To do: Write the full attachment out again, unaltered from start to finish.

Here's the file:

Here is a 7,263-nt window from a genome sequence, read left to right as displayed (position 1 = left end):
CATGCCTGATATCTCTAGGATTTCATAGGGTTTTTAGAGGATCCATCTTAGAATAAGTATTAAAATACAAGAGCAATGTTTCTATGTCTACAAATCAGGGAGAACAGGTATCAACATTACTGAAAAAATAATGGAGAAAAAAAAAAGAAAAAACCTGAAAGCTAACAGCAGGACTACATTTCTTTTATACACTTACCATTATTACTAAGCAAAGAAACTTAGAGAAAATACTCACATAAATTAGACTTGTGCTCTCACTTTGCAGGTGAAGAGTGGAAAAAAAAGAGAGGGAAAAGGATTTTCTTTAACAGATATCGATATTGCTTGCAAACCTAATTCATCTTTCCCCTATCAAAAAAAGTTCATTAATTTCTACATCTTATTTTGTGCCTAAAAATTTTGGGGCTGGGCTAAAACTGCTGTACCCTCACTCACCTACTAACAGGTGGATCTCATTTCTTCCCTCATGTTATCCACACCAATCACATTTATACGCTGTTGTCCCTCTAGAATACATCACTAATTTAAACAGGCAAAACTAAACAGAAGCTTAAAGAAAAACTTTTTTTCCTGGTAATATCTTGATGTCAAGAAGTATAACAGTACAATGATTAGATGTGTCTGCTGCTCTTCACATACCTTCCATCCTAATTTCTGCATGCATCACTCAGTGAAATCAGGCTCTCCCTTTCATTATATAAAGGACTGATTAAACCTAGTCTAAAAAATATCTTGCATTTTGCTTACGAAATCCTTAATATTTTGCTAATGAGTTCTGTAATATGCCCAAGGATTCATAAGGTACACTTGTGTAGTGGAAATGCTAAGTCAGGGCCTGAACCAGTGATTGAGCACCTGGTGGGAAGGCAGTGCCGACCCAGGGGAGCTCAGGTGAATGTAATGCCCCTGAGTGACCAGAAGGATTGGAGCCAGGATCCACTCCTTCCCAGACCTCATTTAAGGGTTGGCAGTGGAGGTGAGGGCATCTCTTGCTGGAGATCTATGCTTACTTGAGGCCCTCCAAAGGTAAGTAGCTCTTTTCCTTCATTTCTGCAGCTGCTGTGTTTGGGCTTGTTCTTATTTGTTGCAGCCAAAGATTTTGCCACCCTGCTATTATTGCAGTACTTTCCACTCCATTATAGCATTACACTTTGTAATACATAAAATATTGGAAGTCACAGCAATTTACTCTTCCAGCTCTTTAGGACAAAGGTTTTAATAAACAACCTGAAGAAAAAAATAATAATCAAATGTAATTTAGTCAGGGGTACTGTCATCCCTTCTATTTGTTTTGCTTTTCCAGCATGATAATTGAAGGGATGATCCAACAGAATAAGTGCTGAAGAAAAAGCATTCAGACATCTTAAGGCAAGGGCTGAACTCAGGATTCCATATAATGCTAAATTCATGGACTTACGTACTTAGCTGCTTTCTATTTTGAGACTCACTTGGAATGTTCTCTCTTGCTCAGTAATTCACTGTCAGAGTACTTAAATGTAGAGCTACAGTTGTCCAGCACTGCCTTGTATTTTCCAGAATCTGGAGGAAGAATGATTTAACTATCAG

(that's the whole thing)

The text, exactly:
Here is a 7,263-nt window from a genome sequence, read left to right as displayed (position 1 = left end):
CATGCCTGATATCTCTAGGATTTCATAGGGTTTTTAGAGGATCCATCTTAGAATAAGTATTAAAATACAAGAGCAATGTTTCTATGTCTACAAATCAGGGAGAACAGGTATCAACATTACTGAAAAAATAATGGAGAAAAAAAAAAGAAAAAACCTGAAAGCTAACAGCAGGACTACATTTCTTTTATACACTTACCATTATTACTAAGCAAAGAAACTTAGAGAAAATACTCACATAAATTAGACTTGTGCTCTCACTTTGCAGGTGAAGAGTGGAAAAAAAAGAGAGGGAAAAGGATTTTCTTTAACAGATATCGATATTGCTTGCAAACCTAATTCATCTTTCCCCTATCAAAAAAAGTTCATTAATTTCTACATCTTATTTTGTGCCTAAAAATTTTGGGGCTGGGCTAAAACTGCTGTACCCTCACTCACCTACTAACAGGTGGATCTCATTTCTTCCCTCATGTTATCCACACCAATCACATTTATACGCTGTTGTCCCTCTAGAATACATCACTAATTTAAACAGGCAAAACTAAACAGAAGCTTAAAGAAAAACTTTTTTTCCTGGTAATATCTTGATGTCAAGAAGTATAACAGTACAATGATTAGATGTGTCTGCTGCTCTTCACATACCTTCCATCCTAATTTCTGCATGCATCACTCAGTGAAATCAGGCTCTCCCTTTCATTATATAAAGGACTGATTAAACCTAGTCTAAAAAATATCTTGCATTTTGCTTACGAAATCCTTAATATTTTGCTAATGAGTTCTGTAATATGCCCAAGGATTCATAAGGTACACTTGTGTAGTGGAAATGCTAAGTCAGGGCCTGAACCAGTGATTGAGCACCTGGTGGGAAGGCAGTGCCGACCCAGGGGAGCTCAGGTGAATGTAATGCCCCTGAGTGACCAGAAGGATTGGAGCCAGGATCCACTCCTTCCCAGACCTCATTTAAGGGTTGGCAGTGGAGGTGAGGGCATCTCTTGCTGGAGATCTATGCTTACTTGAGGCCCTCCAAAGGTAAGTAGCTCTTTTCCTTCATTTCTGCAGCTGCTGTGTTTGGGCTTGTTCTTATTTGTTGCAGCCAAAGATTTTGCCACCCTGCTATTATTGCAGTACTTTCCACTCCATTATAGCATTACACTTTGTAATACATAAAATATTGGAAGTCACAGCAATTTACTCTTCCAGCTCTTTAGGACAAAGGTTTTAATAAACAACCTGAAGAAAAAAATAATAATCAAATGTAATTTAGTCAGGGGTACTGTCATCCCTTCTATTTGTTTTGCTTTTCCAGCATGATAATTGAAGGGATGATCCAACAGAATAAGTGCTGAAGAAAAAGCATTCAGACATCTTAAGGCAAGGGCTGAACTCAGGATTCCATATAATGCTAAATTCATGGACTTACGTACTTAGCTGCTTTCTATTTTGAGACTCACTTGGAATGTTCTCTCTTGCTCAGTAATTCACTGTCAGAGTACTTAAATGTAGAGCTACAGTTGTCCAGCACTGCCTTGTATTTTCCAGAATCTGGAGGAAGAATGATTTAACTATCAG